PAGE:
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Old 08-10-2003
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"classic" Yachts response

James,

You have a way of asking a huge number of questions all at once. Yes, there are plenty of classic wooden boats out there that might meet your needs. There are also a collection of Garden designed, or rip off of Garden designed, Taiwanese heavy cruisers that were built with fiberglass hulls in the late 1960''s through the early 1980''s. For the most part these sail dismally and were quite poorly constructed when seen on any kind of objective basis.

Many of these swashbuckling details while neat to look at really hurt the seaworthiness of an offshore-intended vessel. (Poop decks and portlights in the transom for example) Big wheels are nice because they get you out closer to the rail, but then again wheel steering was pretty rare on traditional working craft below 45 of so feet. (Catboats might be a notable exception but even there the working cats usually had tillers while the ''livery'' and yacht cats had wheels)

Bruce King of Ericson fame, designed a whole range of boats that were traditional above the waterline and modern below. Probably the best of these for your purposes was the Ericson Independence 31, which was available either as a sloop or a cutter. The sloop was the better all around sailor but the cutter typically with a short bowsprit. These are great boats and would be high on my list of comparatively inexpensive ''go anywhere'' cruisers.

Bristol Channel cutters are one of the nicest renditions of a traditional working watercraft based design that has ever been built in fiberglass. (The Atkins Ingrids such as the Alajuella is another excellent example) These are highly regarded little boats in many ways. There is the minor issue that some were home completed and so can have some really bad ''innovations'' but most are absolutely beautifully finished. They sail extremely well for a boat derived from a 19th century working watercraft, but obviously do not sail as well as a well designed modern design in any conditions. (I know that the BCC guys will jump on this last item and insist that they are better heavy weather boats than most modern designs, and I actually agree with that which is why I added the modifier "well designed".) While boats like the BCC really come alive in winds over 10-12 knots, they do not point, offer very good over the bottom performance (especially in lighter and heavier conditions), or handle a chop as well as an equally sized modern boat (either sized by length or weight). But that is not what boats like these are about. They are about and aesthetic. I enjoy sailing traditional boats but I enjoy sailing them for completely different reasons than I enjoy sailing modern boats.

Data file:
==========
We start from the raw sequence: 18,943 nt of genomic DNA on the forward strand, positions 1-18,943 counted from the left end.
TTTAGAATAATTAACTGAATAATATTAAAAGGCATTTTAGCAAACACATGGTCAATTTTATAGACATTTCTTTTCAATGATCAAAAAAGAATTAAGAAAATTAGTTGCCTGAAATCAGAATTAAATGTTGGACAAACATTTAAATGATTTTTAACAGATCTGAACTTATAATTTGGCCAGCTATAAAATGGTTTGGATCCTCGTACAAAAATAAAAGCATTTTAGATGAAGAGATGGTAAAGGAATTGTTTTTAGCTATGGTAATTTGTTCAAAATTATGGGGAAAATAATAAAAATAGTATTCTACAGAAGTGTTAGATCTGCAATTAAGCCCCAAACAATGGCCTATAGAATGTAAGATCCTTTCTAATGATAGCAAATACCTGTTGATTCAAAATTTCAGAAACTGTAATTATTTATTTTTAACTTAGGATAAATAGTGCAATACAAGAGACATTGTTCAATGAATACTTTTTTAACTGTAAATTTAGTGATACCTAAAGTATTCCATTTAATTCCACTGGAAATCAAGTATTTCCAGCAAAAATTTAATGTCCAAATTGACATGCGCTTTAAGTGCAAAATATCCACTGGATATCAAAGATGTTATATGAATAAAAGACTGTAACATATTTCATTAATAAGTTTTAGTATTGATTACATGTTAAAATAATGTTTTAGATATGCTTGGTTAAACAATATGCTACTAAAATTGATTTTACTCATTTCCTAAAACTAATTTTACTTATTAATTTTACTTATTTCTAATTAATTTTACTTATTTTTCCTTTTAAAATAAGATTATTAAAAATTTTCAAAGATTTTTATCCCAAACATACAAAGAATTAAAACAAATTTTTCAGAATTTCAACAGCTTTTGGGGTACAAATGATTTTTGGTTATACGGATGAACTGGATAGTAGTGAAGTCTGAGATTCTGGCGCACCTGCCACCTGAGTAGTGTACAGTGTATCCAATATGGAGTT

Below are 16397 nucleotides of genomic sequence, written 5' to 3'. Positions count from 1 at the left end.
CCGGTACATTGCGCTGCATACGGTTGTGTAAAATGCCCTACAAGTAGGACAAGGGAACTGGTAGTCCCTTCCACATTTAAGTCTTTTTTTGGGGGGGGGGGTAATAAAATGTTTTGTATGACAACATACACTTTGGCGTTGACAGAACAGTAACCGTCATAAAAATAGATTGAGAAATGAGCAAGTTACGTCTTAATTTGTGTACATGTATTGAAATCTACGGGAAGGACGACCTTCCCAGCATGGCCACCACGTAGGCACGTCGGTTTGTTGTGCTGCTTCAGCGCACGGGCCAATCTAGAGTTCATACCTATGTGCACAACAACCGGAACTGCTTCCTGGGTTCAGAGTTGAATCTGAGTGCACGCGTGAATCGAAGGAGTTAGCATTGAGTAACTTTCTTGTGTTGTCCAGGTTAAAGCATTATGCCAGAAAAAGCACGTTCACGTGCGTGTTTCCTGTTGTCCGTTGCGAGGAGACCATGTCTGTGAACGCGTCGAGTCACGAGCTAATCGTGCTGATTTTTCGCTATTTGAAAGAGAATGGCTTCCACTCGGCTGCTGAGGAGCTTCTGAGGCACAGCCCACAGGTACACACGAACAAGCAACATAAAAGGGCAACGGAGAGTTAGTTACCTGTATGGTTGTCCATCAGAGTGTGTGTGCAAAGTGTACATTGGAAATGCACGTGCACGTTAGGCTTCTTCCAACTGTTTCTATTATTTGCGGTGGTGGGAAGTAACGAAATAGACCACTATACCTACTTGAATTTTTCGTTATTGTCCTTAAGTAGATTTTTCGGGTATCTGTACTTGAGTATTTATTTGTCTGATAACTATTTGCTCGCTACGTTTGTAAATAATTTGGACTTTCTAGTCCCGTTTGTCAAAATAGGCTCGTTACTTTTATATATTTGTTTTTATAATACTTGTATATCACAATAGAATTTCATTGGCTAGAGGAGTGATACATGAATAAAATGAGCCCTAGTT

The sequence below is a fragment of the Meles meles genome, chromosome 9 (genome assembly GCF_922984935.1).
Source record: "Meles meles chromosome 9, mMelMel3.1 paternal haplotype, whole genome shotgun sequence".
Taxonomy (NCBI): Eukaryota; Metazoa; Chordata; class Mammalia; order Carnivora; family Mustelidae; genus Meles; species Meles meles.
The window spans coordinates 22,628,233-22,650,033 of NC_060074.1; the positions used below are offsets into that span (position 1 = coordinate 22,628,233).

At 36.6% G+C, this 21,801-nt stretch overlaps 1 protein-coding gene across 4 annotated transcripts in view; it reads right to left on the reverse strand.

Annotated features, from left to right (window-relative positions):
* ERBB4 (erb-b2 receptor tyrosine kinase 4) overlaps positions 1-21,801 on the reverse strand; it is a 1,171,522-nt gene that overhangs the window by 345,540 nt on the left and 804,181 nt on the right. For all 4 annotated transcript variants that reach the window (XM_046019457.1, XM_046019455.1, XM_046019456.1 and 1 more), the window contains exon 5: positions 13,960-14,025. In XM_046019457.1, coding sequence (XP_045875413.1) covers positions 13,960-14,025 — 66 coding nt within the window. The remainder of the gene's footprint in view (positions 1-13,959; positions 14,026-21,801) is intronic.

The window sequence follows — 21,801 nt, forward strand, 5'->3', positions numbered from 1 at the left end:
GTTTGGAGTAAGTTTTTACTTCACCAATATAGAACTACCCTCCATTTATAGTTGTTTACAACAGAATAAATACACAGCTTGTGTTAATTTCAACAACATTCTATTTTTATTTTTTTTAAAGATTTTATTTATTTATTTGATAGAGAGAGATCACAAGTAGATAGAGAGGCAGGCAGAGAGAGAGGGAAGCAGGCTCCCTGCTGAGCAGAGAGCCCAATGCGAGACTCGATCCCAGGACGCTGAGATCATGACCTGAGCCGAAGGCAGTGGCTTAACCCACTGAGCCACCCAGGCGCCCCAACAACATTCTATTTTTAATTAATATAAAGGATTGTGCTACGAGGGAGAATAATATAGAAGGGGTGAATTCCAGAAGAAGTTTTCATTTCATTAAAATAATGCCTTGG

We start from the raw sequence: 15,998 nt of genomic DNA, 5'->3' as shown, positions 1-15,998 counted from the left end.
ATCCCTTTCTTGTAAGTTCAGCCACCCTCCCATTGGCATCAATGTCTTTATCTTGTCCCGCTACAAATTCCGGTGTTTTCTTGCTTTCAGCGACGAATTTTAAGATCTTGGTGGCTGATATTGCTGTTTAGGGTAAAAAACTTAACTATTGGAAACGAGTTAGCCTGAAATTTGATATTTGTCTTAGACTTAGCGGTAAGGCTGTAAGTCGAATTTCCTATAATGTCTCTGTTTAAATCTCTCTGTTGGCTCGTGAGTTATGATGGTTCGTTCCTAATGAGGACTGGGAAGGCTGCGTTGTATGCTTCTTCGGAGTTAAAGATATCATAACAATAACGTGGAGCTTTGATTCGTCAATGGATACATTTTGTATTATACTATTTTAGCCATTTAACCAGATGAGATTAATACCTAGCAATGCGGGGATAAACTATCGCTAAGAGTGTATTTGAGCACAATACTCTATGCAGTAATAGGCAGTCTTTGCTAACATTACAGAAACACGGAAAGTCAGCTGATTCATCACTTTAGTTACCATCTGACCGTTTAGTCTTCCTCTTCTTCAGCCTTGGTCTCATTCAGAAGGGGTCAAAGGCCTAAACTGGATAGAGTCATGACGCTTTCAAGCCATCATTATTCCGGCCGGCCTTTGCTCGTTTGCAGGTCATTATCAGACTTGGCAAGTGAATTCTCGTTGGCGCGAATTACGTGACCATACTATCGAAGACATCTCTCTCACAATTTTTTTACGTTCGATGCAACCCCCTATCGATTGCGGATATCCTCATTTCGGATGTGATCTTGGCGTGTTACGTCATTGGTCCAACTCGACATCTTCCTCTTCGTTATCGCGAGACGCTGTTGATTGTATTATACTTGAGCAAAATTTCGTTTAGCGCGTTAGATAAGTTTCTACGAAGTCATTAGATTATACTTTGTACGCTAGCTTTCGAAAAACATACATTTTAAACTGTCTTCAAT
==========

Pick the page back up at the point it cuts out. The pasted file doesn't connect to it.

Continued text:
There are also a several of fairly accurate fiberglass replicas of historic sailing types. The two best that come to mind are the Friendship sloop replicas and the VanDyne designed Tancook Whaler replicas, which are really super little boats.

Bowsprits are a pain in the butt in almost all ways. Based on my experience sailing on quite a few boats with bowsprits and having owned a 1939 Stadel cutter for over a decade, I sincerely believe that bowsprits make no sense as a place to tack a headsail for a boat going offshore. When things go wrong out there this is a very inhospitable place to be. It is no coincidence that the traditional term for a bowsprit is a widow maker and that in the evolution of working watercraft bowsprits were pretty much abandoned by the first quarter of the 20th century. (I know about the exception of such semi-protected working watercraft as Skipjacks.)

About bowsprits and balance, working watercraft generally had comparatively little stability as compared to their displacement. As a result a great effort was made to keep the sail plan as low as possible. Since their underbodies generally precluded good windward performance, rigs were optimized for a lot of reaching power with a minimum of heeling. Gaff rigs do this very well and but, in a general sense, for a given mast and boom position, gaff rigs tend to move the Center of Effort aft in the boat which without counterbalance of extending the headsails forward means a lot of weather helm. When you add that to the properties of an attached rudder which tends to also develop a lot of weather helm just because of the side loads of sailing in a breeze, the need to dynamically balance the helm traditional water craft meant that bowsprits (or extended bows like the ''Bluenose'' type)were necessary. Most Bermuda rigs can be balanced without a bowsprit. Low stretch sail cloth and line, lower vertical centers of gravity, more efficient hull forms and keels make complicated expensive to maintain, tricky to sail rigs like the gaff rig pretty much unnecessary (except that they can be fin and challenging to sail well) and with this greater efficiency, make bowsprits as a part of the standing sailplan (as opposed to a specialized deep reaching sail plan) an affection with little practical use in the real work.

Respectfully,
Jeff
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